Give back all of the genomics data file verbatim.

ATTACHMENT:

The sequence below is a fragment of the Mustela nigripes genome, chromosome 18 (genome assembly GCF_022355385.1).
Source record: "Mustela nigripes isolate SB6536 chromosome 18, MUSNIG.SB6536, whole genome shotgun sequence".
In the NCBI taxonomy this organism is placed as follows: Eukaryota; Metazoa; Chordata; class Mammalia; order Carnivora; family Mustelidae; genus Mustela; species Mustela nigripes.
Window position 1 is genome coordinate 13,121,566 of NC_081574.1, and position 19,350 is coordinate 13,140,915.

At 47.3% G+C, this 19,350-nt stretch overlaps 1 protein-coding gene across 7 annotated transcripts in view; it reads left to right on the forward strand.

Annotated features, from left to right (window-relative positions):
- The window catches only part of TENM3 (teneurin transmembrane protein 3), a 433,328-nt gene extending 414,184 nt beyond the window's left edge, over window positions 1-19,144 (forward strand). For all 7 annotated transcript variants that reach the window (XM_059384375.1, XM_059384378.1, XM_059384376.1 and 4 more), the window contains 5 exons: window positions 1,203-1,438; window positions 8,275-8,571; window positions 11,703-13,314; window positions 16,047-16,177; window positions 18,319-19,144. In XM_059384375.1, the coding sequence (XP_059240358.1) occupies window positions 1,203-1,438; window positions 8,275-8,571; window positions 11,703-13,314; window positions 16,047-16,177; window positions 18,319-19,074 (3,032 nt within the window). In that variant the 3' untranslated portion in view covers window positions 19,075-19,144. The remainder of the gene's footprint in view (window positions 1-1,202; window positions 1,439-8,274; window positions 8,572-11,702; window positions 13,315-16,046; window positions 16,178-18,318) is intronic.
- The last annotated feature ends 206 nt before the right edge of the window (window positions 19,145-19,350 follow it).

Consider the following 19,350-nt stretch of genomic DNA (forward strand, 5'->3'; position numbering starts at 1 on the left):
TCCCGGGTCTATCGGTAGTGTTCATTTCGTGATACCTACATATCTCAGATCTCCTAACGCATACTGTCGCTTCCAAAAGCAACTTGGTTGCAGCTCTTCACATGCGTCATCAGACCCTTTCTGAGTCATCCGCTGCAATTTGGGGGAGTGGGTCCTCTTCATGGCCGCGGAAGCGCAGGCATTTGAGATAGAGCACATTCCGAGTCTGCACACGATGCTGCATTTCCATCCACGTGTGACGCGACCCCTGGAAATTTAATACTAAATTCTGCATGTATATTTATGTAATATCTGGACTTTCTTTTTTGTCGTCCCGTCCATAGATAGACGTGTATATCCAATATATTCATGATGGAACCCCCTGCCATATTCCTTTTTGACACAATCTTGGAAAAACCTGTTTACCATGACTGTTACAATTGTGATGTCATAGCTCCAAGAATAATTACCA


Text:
The sequence below is a fragment of the Mustela nigripes genome, chromosome 18 (genome assembly GCF_022355385.1).
Source record: "Mustela nigripes isolate SB6536 chromosome 18, MUSNIG.SB6536, whole genome shotgun sequence".
In the NCBI taxonomy this organism is placed as follows: Eukaryota; Metazoa; Chordata; class Mammalia; order Carnivora; family Mustelidae; genus Mustela; species Mustela nigripes.
Window position 1 is genome coordinate 13,121,566 of NC_081574.1, and position 19,350 is coordinate 13,140,915.

At 47.3% G+C, this 19,350-nt stretch overlaps 1 protein-coding gene across 7 annotated transcripts in view; it reads left to right on the forward strand.

Annotated features, from left to right (window-relative positions):
- The window catches only part of TENM3 (teneurin transmembrane protein 3), a 433,328-nt gene extending 414,184 nt beyond the window's left edge, over window positions 1-19,144 (forward strand). For all 7 annotated transcript variants that reach the window (XM_059384375.1, XM_059384378.1, XM_059384376.1 and 4 more), the window contains 5 exons: window positions 1,203-1,438; window positions 8,275-8,571; window positions 11,703-13,314; window positions 16,047-16,177; window positions 18,319-19,144. In XM_059384375.1, the coding sequence (XP_059240358.1) occupies window positions 1,203-1,438; window positions 8,275-8,571; window positions 11,703-13,314; window positions 16,047-16,177; window positions 18,319-19,074 (3,032 nt within the window). In that variant the 3' untranslated portion in view covers window positions 19,075-19,144. The remainder of the gene's footprint in view (window positions 1-1,202; window positions 1,439-8,274; window positions 8,572-11,702; window positions 13,315-16,046; window positions 16,178-18,318) is intronic.
- The last annotated feature ends 206 nt before the right edge of the window (window positions 19,145-19,350 follow it).

Consider the following 19,350-nt stretch of genomic DNA (forward strand, 5'->3'; position numbering starts at 1 on the left):
TCCCGGGTCTATCGGTAGTGTTCATTTCGTGATACCTACATATCTCAGATCTCCTAACGCATACTGTCGCTTCCAAAAGCAACTTGGTTGCAGCTCTTCACATGCGTCATCAGACCCTTTCTGAGTCATCCGCTGCAATTTGGGGGAGTGGGTCCTCTTCATGGCCGCGGAAGCGCAGGCATTTGAGATAGAGCACATTCCGAGTCTGCACACGATGCTGCATTTCCATCCACGTGTGACGCGACCCCTGGAAATTTAATACTAAATTCTGCATGTATATTTATGTAATATCTGGACTTTCTTTTTTGTCGTCCCGTCCATAGATAGACGTGTATATCCAATATATTCATGATGGAACCCCCTGCCATATTCCTTTTTGACACAATCTTGGAAAAACCTGTTTACCATGACTGTTACAATTGTGATGTCATAGCTCCAAGAATAATTACCA